1991-1992: Move to Arizona
In June 1991, the governor of Arizona signed legislation for the state to establish a stock exchange. In December 1991, the state of Arizona approved of Wunsch moving his online electronic auction to Phoenix, Arizona from Wall Street and rename it the Arizona Stock Exchange, or AZX. Formerly Wunsch Auction Systems, Inc. it was later operated by AZX, Inc. Arizona received up to $2 million in loans from Arizona, as well as promotion, to serve as incentive for moving to the state. Although Wuncsch asserted that the new exchange was not another regional stock market, Arizona officials said they hoped local small and medium companies would gain exposure. It was said the office in Arizona would become active in February 1992. Trading commenced on March 30, 1992.
1993-2001: Auctions and closure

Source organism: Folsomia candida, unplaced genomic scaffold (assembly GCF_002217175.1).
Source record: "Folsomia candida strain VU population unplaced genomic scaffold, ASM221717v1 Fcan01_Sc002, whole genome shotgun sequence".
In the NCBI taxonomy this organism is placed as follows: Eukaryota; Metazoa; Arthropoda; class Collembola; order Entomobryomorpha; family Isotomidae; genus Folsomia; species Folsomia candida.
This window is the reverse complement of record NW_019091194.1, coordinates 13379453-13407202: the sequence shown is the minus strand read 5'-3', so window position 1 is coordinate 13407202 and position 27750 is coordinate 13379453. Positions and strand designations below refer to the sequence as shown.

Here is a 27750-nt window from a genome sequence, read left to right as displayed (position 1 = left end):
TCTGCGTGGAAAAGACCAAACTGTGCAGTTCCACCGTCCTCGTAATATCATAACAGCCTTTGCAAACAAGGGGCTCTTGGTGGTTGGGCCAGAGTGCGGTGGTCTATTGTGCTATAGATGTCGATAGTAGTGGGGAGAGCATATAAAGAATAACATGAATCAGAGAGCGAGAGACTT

In April 2001, the SEC granted the Arizona Stock Exchange permission to hold one of its 30-minute live auctions when the markets opened. The exchange auctioned online stocks as though they were antiques or art. Previously, the exchange had only been able to operate on off-hours for a number of reasons, and hadn't been "introduced in a full-form way." Support for the new time slot for the auction came from companies such as Goldman Sachs, J.P. Morgan, Credit Suisse, First Boston and Instinet. The auction's founder and president was Steven Wunsch.
While the idea behind AZX was ahead of its time in the 1990s and anticipated the more successful electronic communication networks such as Archipelago, it closed in October 2001 primarily due to lack of volume.